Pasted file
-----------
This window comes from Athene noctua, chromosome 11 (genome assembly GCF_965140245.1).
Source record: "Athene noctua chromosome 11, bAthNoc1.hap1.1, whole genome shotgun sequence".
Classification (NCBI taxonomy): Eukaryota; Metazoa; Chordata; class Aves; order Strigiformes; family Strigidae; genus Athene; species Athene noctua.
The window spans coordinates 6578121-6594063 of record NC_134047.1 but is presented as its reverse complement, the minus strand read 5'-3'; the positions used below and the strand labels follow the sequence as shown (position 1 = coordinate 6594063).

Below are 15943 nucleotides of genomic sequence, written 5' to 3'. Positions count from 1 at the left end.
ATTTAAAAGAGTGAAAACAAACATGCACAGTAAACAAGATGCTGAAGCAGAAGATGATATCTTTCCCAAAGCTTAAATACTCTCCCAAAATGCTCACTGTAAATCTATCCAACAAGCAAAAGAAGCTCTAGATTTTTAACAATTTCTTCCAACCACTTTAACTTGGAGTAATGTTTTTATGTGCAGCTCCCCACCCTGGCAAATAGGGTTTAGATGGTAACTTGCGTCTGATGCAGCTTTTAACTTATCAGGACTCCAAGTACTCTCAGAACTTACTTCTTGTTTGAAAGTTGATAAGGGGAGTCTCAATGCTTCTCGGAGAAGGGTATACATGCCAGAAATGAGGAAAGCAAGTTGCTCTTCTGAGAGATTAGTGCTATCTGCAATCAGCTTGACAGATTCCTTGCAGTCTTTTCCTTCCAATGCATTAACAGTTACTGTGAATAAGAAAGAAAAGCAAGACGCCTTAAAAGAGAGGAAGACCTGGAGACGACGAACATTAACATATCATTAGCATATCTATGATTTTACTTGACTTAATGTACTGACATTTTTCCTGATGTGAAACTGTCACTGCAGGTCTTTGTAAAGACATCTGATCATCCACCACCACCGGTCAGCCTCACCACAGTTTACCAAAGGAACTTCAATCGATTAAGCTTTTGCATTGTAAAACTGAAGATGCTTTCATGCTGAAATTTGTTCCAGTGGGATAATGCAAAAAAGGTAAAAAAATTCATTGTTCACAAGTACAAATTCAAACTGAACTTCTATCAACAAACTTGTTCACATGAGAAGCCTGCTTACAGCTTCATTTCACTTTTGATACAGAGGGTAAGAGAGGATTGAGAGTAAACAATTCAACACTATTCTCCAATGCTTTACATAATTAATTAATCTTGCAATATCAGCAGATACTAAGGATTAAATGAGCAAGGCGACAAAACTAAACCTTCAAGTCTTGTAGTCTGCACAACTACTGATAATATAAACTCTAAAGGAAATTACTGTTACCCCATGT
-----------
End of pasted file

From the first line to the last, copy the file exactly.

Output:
This window comes from Athene noctua, chromosome 11 (genome assembly GCF_965140245.1).
Source record: "Athene noctua chromosome 11, bAthNoc1.hap1.1, whole genome shotgun sequence".
Classification (NCBI taxonomy): Eukaryota; Metazoa; Chordata; class Aves; order Strigiformes; family Strigidae; genus Athene; species Athene noctua.
The window spans coordinates 6578121-6594063 of record NC_134047.1 but is presented as its reverse complement, the minus strand read 5'-3'; the positions used below and the strand labels follow the sequence as shown (position 1 = coordinate 6594063).

Below are 15943 nucleotides of genomic sequence, written 5' to 3'. Positions count from 1 at the left end.
ATTTAAAAGAGTGAAAACAAACATGCACAGTAAACAAGATGCTGAAGCAGAAGATGATATCTTTCCCAAAGCTTAAATACTCTCCCAAAATGCTCACTGTAAATCTATCCAACAAGCAAAAGAAGCTCTAGATTTTTAACAATTTCTTCCAACCACTTTAACTTGGAGTAATGTTTTTATGTGCAGCTCCCCACCCTGGCAAATAGGGTTTAGATGGTAACTTGCGTCTGATGCAGCTTTTAACTTATCAGGACTCCAAGTACTCTCAGAACTTACTTCTTGTTTGAAAGTTGATAAGGGGAGTCTCAATGCTTCTCGGAGAAGGGTATACATGCCAGAAATGAGGAAAGCAAGTTGCTCTTCTGAGAGATTAGTGCTATCTGCAATCAGCTTGACAGATTCCTTGCAGTCTTTTCCTTCCAATGCATTAACAGTTACTGTGAATAAGAAAGAAAAGCAAGACGCCTTAAAAGAGAGGAAGACCTGGAGACGACGAACATTAACATATCATTAGCATATCTATGATTTTACTTGACTTAATGTACTGACATTTTTCCTGATGTGAAACTGTCACTGCAGGTCTTTGTAAAGACATCTGATCATCCACCACCACCGGTCAGCCTCACCACAGTTTACCAAAGGAACTTCAATCGATTAAGCTTTTGCATTGTAAAACTGAAGATGCTTTCATGCTGAAATTTGTTCCAGTGGGATAATGCAAAAAAGGTAAAAAAATTCATTGTTCACAAGTACAAATTCAAACTGAACTTCTATCAACAAACTTGTTCACATGAGAAGCCTGCTTACAGCTTCATTTCACTTTTGATACAGAGGGTAAGAGAGGATTGAGAGTAAACAATTCAACACTATTCTCCAATGCTTTACATAATTAATTAATCTTGCAATATCAGCAGATACTAAGGATTAAATGAGCAAGGCGACAAAACTAAACCTTCAAGTCTTGTAGTCTGCACAACTACTGATAATATAAACTCTAAAGGAAATTACTGTTACCCCATGT